Athens Residents Challenged by Choice

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20160414_181401The best way to understand the day-to-day challenges of disabled people is to become disabled yourself.  That’s the purpose behind Challenged by Choice, an annual day-long event sponsored by the Athens County Commission on Disabilities.

This year, seven community leaders took up the challenge, submitting themselves to disabilities in an effort to better understand the obstacles faced by those with disabilities and consider solutions to infrastructure problems. The participants were assigned disabilities including hearing or vision loss, dementia and mobility and other physical difficulties.

Following their day of disability, the participants came together at the Athens Community Center to share their experiences.

CHOICEAthens City Planner Paul Logue went through the challenge without his glasses.

“It was a very difficult experience for me,” he said. “I sat at my desk working through my emails and trying to read documents and I had a very difficult time doing that. I had to type up some minutes from the city’s commission, a project that typically takes me about 15 minutes, it took me about an hour and a half.”

Ohio University Women’s Volleyball Coach Deane Webb had to struggle with his wheelchair disability.webb

“I started my day after my wife dressed me by putting myself on the floor,” he said.

Compounding his problems was the lack of handicap access to his house.

“I went face down two flights of stairs, sliding myself down one hand at a time,” he said. “Gravity was my friend.”

His wife and daughter helped him into his truck to go to work.  Although his challenge slowed him down during the day, getting into back his wheelchair was easy as Webb’s assistant coach helped.

Athens Mayor Steve Patterson participated with the mental disability of dementia. He said the malady was near to him as his mother suffered with the disease. He said communication was the biggest challenge and shared how difficult it was for him to tell his wife to get him dinner.  His two four-year-old daughters also noticed his disability especially at bath time when he let their water get cold.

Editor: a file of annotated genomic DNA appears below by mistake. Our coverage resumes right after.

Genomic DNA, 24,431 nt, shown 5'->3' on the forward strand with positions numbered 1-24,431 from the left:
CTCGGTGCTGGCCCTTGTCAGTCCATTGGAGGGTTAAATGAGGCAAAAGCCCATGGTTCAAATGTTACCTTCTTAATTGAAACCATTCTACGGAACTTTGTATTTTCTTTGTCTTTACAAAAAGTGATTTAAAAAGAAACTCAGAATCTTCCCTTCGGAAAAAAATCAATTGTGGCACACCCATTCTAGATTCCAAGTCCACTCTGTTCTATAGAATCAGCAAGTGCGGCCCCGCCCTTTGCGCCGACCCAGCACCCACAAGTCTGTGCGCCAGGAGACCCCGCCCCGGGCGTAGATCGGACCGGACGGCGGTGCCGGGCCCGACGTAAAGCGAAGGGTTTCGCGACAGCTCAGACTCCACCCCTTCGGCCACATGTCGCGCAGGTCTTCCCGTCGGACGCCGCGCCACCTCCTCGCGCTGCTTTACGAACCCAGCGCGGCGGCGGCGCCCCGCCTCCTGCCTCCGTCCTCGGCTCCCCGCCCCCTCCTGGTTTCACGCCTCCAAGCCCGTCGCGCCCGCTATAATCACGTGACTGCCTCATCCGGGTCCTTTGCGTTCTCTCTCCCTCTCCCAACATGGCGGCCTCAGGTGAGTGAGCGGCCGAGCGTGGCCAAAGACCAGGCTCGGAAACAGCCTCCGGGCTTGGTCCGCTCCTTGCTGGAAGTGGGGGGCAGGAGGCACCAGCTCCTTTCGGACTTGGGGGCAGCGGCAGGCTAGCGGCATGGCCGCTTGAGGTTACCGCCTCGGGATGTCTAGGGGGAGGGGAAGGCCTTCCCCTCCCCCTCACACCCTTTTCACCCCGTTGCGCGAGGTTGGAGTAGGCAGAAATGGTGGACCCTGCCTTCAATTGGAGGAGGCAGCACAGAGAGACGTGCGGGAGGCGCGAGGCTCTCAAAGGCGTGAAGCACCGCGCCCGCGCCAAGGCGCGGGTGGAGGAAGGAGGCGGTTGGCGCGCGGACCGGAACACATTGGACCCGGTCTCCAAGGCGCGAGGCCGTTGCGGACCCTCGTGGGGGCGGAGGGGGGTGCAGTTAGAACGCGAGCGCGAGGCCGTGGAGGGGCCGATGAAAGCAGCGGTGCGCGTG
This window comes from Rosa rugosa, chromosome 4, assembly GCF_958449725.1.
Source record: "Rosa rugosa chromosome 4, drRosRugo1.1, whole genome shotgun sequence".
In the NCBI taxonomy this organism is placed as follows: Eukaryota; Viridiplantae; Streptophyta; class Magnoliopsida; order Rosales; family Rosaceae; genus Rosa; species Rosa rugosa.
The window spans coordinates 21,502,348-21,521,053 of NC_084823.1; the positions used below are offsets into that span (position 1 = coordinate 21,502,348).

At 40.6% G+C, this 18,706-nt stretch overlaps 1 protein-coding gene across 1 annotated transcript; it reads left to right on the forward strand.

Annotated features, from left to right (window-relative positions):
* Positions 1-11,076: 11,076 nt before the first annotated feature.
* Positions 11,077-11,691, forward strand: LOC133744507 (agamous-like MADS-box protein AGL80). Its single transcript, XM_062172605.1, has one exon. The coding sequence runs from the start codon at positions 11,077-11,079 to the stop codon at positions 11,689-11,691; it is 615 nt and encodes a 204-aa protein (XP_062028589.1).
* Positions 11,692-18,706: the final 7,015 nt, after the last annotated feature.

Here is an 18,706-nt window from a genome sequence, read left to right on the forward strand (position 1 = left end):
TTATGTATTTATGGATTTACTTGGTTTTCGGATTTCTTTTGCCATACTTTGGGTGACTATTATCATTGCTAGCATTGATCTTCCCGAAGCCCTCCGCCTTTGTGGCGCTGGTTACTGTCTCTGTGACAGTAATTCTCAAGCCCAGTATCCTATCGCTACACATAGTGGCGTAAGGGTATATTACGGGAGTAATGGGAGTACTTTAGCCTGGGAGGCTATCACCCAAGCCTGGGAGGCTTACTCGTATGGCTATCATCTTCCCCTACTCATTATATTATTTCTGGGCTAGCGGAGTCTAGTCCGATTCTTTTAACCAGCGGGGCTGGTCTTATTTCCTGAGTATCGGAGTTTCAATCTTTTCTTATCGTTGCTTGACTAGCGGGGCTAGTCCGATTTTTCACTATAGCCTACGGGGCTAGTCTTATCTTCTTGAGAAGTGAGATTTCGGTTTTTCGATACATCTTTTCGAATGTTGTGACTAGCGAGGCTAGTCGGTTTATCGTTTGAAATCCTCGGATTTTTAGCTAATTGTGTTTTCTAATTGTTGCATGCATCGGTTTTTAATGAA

Those with real disabilities told the group how they face their challenges every day.

dikisRose Dikis was a doctoral student at Ohio University when her dream was cut short by a car accident.  She is now visually impaired and needs assistance to walk. She said, she sometimes walks past people without recognizing them.

“You get the feeling that people look past you or don’t look at you,” Dikis said.

jageMary Jageman, also suffering from partial and temporary memory loss, told of her inability to remember common things.

“I said to [husband] Larry, I can’t find the bathroom,” she said. “I can’t remember how the bathroom is attached to the house – I don’t know how to get there from the kitchen.”

It was only when she had to ask her husband where to find other common items that she began to realize the severity of her problems.

“It’s not easy. I cry sometimes,” She choked as tears rolled down her cheeks.

Judge George P. McCarthy of the Athens County Court of Common Pleas; Chris Knisely, Athens City Council; and Dean of the Scripps College of Communications, Scott Titsworth, all took part in the challenge.